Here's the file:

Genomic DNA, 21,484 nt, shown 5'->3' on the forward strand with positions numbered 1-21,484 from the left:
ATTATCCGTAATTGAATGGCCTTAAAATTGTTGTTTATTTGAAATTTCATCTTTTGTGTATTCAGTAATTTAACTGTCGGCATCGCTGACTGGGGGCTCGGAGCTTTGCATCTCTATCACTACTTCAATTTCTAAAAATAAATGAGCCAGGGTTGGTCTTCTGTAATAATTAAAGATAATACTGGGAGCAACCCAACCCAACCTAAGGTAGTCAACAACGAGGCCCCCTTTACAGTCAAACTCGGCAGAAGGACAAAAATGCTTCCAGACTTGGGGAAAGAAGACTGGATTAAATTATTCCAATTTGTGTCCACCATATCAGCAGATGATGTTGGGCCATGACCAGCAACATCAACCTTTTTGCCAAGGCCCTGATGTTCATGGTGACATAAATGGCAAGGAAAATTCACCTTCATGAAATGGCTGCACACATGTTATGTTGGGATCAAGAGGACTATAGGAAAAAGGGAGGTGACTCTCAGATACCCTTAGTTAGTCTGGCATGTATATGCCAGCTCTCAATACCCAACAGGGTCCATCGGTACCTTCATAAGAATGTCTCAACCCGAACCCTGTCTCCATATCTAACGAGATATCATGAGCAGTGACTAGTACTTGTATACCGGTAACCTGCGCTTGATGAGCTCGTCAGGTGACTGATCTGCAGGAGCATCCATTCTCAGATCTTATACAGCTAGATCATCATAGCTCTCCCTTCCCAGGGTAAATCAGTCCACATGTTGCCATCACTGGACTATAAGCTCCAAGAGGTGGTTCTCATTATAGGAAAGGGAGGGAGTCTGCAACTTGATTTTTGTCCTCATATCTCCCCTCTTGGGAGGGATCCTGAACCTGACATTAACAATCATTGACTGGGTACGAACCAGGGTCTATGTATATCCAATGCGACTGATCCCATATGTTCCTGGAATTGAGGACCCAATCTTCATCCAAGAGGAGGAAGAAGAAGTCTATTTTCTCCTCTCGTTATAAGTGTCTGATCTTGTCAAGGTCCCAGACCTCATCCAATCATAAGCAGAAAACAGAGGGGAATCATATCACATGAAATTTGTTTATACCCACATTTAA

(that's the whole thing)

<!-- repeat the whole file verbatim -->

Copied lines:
Genomic DNA, 21,484 nt, shown 5'->3' on the forward strand with positions numbered 1-21,484 from the left:
ATTATCCGTAATTGAATGGCCTTAAAATTGTTGTTTATTTGAAATTTCATCTTTTGTGTATTCAGTAATTTAACTGTCGGCATCGCTGACTGGGGGCTCGGAGCTTTGCATCTCTATCACTACTTCAATTTCTAAAAATAAATGAGCCAGGGTTGGTCTTCTGTAATAATTAAAGATAATACTGGGAGCAACCCAACCCAACCTAAGGTAGTCAACAACGAGGCCCCCTTTACAGTCAAACTCGGCAGAAGGACAAAAATGCTTCCAGACTTGGGGAAAGAAGACTGGATTAAATTATTCCAATTTGTGTCCACCATATCAGCAGATGATGTTGGGCCATGACCAGCAACATCAACCTTTTTGCCAAGGCCCTGATGTTCATGGTGACATAAATGGCAAGGAAAATTCACCTTCATGAAATGGCTGCACACATGTTATGTTGGGATCAAGAGGACTATAGGAAAAAGGGAGGTGACTCTCAGATACCCTTAGTTAGTCTGGCATGTATATGCCAGCTCTCAATACCCAACAGGGTCCATCGGTACCTTCATAAGAATGTCTCAACCCGAACCCTGTCTCCATATCTAACGAGATATCATGAGCAGTGACTAGTACTTGTATACCGGTAACCTGCGCTTGATGAGCTCGTCAGGTGACTGATCTGCAGGAGCATCCATTCTCAGATCTTATACAGCTAGATCATCATAGCTCTCCCTTCCCAGGGTAAATCAGTCCACATGTTGCCATCACTGGACTATAAGCTCCAAGAGGTGGTTCTCATTATAGGAAAGGGAGGGAGTCTGCAACTTGATTTTTGTCCTCATATCTCCCCTCTTGGGAGGGATCCTGAACCTGACATTAACAATCATTGACTGGGTACGAACCAGGGTCTATGTATATCCAATGCGACTGATCCCATATGTTCCTGGAATTGAGGACCCAATCTTCATCCAAGAGGAGGAAGAAGAAGTCTATTTTCTCCTCTCGTTATAAGTGTCTGATCTTGTCAAGGTCCCAGACCTCATCCAATCATAAGCAGAAAACAGAGGGGAATCATATCACATGAAATTTGTTTATACCCACATTTAA